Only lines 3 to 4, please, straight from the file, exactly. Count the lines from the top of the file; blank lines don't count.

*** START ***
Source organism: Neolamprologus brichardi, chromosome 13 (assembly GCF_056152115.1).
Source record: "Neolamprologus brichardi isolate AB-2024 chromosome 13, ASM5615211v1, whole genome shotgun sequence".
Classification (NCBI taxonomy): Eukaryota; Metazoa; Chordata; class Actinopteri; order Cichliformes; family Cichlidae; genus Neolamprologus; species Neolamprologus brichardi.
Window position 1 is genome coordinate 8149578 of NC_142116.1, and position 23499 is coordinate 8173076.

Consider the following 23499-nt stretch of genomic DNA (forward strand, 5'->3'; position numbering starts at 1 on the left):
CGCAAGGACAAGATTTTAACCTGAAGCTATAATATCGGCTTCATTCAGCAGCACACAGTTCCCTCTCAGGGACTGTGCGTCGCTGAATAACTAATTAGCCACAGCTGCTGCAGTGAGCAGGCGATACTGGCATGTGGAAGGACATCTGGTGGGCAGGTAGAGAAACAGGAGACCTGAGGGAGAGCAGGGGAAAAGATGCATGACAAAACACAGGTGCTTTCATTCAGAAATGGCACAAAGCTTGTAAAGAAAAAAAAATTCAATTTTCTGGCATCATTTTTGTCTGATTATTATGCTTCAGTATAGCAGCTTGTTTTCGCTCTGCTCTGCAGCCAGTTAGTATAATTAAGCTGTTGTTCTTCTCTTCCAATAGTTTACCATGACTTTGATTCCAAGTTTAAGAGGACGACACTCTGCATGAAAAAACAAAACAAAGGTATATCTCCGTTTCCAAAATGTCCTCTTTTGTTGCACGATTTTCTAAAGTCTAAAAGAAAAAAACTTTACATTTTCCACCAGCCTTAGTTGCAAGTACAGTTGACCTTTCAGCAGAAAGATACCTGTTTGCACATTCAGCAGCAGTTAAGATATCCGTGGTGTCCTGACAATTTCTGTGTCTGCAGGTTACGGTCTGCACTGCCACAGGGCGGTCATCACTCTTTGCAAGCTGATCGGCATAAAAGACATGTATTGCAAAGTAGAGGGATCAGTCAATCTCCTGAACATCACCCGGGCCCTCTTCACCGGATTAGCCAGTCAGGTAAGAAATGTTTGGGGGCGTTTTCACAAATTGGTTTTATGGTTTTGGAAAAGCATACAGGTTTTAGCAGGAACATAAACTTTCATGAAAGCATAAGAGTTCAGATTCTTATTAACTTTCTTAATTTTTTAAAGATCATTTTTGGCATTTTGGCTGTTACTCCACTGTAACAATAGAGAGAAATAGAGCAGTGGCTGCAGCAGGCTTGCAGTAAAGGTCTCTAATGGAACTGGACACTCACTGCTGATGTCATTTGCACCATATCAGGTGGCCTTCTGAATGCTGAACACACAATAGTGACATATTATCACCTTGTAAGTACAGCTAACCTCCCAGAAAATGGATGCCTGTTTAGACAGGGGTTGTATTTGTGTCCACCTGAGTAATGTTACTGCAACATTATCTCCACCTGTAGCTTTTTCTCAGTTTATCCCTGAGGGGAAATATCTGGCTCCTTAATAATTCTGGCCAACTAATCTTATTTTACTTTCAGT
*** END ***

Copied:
Classification (NCBI taxonomy): Eukaryota; Metazoa; Chordata; class Actinopteri; order Cichliformes; family Cichlidae; genus Neolamprologus; species Neolamprologus brichardi.
Window position 1 is genome coordinate 8149578 of NC_142116.1, and position 23499 is coordinate 8173076.